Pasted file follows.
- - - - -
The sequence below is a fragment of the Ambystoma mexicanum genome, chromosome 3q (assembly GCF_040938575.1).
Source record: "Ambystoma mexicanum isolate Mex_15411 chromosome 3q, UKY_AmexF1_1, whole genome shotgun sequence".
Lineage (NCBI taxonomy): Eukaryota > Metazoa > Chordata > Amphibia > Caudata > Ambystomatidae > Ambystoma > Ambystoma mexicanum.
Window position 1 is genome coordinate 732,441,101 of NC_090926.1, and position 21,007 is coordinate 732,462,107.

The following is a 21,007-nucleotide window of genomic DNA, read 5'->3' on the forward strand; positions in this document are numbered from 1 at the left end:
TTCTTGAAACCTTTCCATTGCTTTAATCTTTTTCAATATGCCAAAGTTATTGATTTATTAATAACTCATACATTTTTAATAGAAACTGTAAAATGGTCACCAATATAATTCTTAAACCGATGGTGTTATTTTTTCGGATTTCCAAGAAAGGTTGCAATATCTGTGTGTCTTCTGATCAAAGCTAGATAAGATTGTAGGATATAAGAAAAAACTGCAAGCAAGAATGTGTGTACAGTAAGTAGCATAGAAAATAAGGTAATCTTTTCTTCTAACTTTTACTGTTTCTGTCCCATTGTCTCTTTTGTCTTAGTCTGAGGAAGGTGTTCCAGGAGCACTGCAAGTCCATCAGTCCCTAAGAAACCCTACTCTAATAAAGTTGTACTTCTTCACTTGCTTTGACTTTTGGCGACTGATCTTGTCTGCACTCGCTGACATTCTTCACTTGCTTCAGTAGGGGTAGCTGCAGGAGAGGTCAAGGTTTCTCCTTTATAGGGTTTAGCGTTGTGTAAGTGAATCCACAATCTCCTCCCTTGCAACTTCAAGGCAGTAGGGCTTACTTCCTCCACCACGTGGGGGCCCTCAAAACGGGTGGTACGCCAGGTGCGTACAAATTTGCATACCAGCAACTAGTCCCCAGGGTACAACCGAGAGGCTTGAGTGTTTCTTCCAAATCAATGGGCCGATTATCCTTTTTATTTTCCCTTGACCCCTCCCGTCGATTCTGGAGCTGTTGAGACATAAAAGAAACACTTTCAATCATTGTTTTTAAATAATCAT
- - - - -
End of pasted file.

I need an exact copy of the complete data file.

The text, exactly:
The sequence below is a fragment of the Ambystoma mexicanum genome, chromosome 3q (assembly GCF_040938575.1).
Source record: "Ambystoma mexicanum isolate Mex_15411 chromosome 3q, UKY_AmexF1_1, whole genome shotgun sequence".
Lineage (NCBI taxonomy): Eukaryota > Metazoa > Chordata > Amphibia > Caudata > Ambystomatidae > Ambystoma > Ambystoma mexicanum.
Window position 1 is genome coordinate 732,441,101 of NC_090926.1, and position 21,007 is coordinate 732,462,107.

The following is a 21,007-nucleotide window of genomic DNA, read 5'->3' on the forward strand; positions in this document are numbered from 1 at the left end:
TTCTTGAAACCTTTCCATTGCTTTAATCTTTTTCAATATGCCAAAGTTATTGATTTATTAATAACTCATACATTTTTAATAGAAACTGTAAAATGGTCACCAATATAATTCTTAAACCGATGGTGTTATTTTTTCGGATTTCCAAGAAAGGTTGCAATATCTGTGTGTCTTCTGATCAAAGCTAGATAAGATTGTAGGATATAAGAAAAAACTGCAAGCAAGAATGTGTGTACAGTAAGTAGCATAGAAAATAAGGTAATCTTTTCTTCTAACTTTTACTGTTTCTGTCCCATTGTCTCTTTTGTCTTAGTCTGAGGAAGGTGTTCCAGGAGCACTGCAAGTCCATCAGTCCCTAAGAAACCCTACTCTAATAAAGTTGTACTTCTTCACTTGCTTTGACTTTTGGCGACTGATCTTGTCTGCACTCGCTGACATTCTTCACTTGCTTCAGTAGGGGTAGCTGCAGGAGAGGTCAAGGTTTCTCCTTTATAGGGTTTAGCGTTGTGTAAGTGAATCCACAATCTCCTCCCTTGCAACTTCAAGGCAGTAGGGCTTACTTCCTCCACCACGTGGGGGCCCTCAAAACGGGTGGTACGCCAGGTGCGTACAAATTTGCATACCAGCAACTAGTCCCCAGGGTACAACCGAGAGGCTTGAGTGTTTCTTCCAAATCAATGGGCCGATTATCCTTTTTATTTTCCCTTGACCCCTCCCGTCGATTCTGGAGCTGTTGAGACATAAAAGAAACACTTTCAATCATTGTTTTTAAATAATCAT